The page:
Who is the UK’s Space Regulator ?

The CAA is launching a fully tested digital application system that has been developed to allow space companies in all forms to start their license application.

The UK Civil Aviation Authority (CAA) is the UK’s space regulator.

The regulator is open for business to any UK or international company that wants to operate under a UK space license.

As part of its new responsibilities. The CAA is launching a fully tested digital application system that has been developed to allow space companies in all forms – commercial spaceflight technologies, satellite construction and operations, traditional vertically launched vehicles, air-launched vehicles, and balloons as well as spaceports, and range service providers – to start their license application.

The estimated time for the delivery of a launch license is between 9-18 months depending on complexity and the quality of preparations by license applicants. The CAA expects the first launch license will be granted in the next week to meet the UK Government’s ambition of the first orbital rocket launch for satellites in Europe in 2022. Virgin Orbits Cosmic Girl will be the first launch from the UK. Industry operators will be able to hold a license that covers multiple launches.

The regulator’s approach has been designed to help make the UK home to the world’s safest and most innovative space industries.

Colin Macleod, Head of UK Space Regulation with the CAA, said:

“For the last eighteen months we have been preparing to become the regulator. We have built an experienced team working across policy, engineering and licensing, in the space sector. We have developed and tested the processes and systems we need to ensure the licensing regime works. And we have been working with the wider space industry to explain what the regulations mean, how the new framework will work, and how they apply. This means space companies can apply for a license as soon as they are ready.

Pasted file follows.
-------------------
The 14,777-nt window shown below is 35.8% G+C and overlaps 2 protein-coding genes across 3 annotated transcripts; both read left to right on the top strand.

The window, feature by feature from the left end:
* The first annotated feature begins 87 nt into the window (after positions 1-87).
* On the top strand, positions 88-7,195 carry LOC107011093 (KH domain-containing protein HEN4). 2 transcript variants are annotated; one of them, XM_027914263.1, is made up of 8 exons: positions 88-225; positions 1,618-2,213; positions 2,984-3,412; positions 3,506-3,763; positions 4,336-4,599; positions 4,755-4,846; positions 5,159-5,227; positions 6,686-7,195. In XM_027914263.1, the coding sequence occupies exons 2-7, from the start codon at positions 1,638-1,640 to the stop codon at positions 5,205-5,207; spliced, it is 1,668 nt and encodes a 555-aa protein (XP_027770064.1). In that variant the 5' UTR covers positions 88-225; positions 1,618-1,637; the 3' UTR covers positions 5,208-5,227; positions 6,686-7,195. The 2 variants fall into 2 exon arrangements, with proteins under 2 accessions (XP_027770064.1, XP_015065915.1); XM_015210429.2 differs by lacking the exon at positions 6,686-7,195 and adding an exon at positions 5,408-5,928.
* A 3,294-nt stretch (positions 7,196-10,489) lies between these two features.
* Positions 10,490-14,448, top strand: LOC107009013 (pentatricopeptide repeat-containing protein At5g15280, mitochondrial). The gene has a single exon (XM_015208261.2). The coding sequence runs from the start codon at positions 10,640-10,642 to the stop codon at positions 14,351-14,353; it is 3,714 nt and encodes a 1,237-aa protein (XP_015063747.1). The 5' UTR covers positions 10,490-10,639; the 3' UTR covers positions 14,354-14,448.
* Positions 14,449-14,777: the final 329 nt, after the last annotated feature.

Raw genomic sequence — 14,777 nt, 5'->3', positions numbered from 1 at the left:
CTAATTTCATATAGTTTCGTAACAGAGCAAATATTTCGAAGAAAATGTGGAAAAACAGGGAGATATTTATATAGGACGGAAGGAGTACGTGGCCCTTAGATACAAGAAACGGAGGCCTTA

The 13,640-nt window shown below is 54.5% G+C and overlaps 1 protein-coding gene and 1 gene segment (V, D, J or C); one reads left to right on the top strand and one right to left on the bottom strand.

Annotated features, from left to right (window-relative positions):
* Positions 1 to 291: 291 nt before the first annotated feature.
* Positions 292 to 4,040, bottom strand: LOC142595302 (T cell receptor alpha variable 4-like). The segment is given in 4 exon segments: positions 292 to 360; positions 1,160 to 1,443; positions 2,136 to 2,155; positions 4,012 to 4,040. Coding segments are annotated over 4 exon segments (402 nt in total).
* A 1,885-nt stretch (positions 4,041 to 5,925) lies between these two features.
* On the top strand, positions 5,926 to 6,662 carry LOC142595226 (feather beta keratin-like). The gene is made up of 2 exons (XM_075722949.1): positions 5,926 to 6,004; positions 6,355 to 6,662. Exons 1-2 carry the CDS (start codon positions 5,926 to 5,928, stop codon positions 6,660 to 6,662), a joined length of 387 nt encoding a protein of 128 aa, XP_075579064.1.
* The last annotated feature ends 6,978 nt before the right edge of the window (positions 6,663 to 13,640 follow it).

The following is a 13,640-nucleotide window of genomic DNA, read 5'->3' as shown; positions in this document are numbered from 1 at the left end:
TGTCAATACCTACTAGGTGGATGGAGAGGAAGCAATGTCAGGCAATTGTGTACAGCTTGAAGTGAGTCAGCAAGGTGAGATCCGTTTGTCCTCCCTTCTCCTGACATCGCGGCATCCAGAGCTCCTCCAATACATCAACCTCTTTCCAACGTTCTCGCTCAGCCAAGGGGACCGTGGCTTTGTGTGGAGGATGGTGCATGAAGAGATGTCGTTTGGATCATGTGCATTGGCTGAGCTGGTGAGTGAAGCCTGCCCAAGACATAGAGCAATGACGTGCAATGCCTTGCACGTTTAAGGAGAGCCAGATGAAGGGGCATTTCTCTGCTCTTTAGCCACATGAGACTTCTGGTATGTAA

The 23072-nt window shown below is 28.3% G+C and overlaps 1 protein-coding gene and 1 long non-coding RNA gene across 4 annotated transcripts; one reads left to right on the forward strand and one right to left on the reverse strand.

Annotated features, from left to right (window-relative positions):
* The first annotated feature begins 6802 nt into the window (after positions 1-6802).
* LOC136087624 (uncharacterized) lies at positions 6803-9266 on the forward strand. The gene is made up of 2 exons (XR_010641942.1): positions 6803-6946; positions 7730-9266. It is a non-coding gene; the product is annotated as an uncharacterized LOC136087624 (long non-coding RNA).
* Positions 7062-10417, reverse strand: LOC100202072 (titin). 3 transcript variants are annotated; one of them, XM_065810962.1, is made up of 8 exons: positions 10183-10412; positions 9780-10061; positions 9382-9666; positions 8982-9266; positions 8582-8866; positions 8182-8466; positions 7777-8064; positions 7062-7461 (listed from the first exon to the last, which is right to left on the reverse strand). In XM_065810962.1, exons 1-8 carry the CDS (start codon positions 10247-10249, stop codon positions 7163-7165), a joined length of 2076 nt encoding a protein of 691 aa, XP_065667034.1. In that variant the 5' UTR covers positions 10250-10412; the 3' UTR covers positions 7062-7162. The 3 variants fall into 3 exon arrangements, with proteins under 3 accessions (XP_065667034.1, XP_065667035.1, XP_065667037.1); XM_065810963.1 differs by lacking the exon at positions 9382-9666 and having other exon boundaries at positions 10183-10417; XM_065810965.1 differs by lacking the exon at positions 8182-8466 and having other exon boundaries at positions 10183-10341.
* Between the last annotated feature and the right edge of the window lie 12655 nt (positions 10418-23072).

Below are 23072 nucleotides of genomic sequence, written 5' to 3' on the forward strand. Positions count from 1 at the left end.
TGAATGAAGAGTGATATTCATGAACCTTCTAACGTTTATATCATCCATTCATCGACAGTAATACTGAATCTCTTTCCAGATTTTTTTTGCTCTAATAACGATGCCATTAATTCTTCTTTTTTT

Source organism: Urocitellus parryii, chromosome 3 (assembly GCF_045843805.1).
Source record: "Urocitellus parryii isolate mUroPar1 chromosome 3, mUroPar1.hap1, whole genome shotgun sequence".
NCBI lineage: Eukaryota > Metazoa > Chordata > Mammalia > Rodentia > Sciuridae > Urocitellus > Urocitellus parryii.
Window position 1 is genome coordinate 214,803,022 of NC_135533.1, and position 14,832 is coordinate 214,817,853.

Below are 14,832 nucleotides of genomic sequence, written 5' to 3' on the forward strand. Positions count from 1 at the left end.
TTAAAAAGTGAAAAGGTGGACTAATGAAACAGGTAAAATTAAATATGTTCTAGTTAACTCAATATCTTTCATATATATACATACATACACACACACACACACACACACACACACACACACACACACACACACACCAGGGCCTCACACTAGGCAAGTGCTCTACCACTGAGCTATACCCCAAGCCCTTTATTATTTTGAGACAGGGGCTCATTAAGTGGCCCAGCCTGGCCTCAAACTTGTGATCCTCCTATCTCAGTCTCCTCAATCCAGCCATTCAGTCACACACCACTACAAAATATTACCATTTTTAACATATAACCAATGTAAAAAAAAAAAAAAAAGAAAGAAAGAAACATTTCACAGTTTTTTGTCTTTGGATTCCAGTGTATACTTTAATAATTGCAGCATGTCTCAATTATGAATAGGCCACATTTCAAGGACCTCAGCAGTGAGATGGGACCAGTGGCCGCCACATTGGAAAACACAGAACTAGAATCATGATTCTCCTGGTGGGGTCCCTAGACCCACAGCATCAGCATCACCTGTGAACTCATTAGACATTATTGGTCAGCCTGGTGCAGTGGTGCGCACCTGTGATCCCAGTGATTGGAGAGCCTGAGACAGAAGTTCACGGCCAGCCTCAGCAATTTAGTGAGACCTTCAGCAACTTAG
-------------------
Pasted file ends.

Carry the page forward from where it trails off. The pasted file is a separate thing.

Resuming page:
“We will act in a safe, secure and sustainable manner to protect the people and property involved, other airspace users and enable a growing and active space industry.”

“The UK already has a leading satellite industry and can capitalise on further growth within the space sector. The regulatory framework that the Government is putting in place allows for innovation and new technology underpinned by high standards of safety and security. Space will be embedded within the CAA’s wider ecosystem, drawing on, and contributing to, wider experience and expertise across the organisation. We will be an open, effective and proportionate regulator.”

The UK is well-placed to capitalise on the growth of the space sector, with the right geography, business environment and a thriving industry all underpinned by a safety regulatory regime that has the highest standards of public protection, while being proportionate and enabling innovation and technology to thrive.

Working with the Department for Transport, the Department for Business, Energy and Industrial Strategy, and the UK Space Agency, the CAA recognises its important role in the development of the UK space industry.

The licensing process

will require applicants to provide a detailed assessment of safety and security considerations, including, a comprehensive safety case, an environmental assessment, financial resources, security and cyber risk mitigation.

The CAA will only regulate where it must and will tailor its approach to meet the specific needs of each and every space mission. In doing this, the benefits of the regulation will outweigh any burden or cost imposed. This has been the case with aviation innovators and is a principle that the regulator will apply to the space industry.


A full assessment of the application, including seeking independent assurance, will then follow, before finally seeking the Secretary of State’s consent for the license to be issued.

The CAA will also carry out monitoring and oversight as operations are conducted.

As the UK’s airspace regulator, the CAA will also handle any temporary or airspace changes required to enable space activities from UK soil to take place.

Previous Post
Orbital Debris and Human Spacecraft
Next Post
What does it feel like to be in zero-g?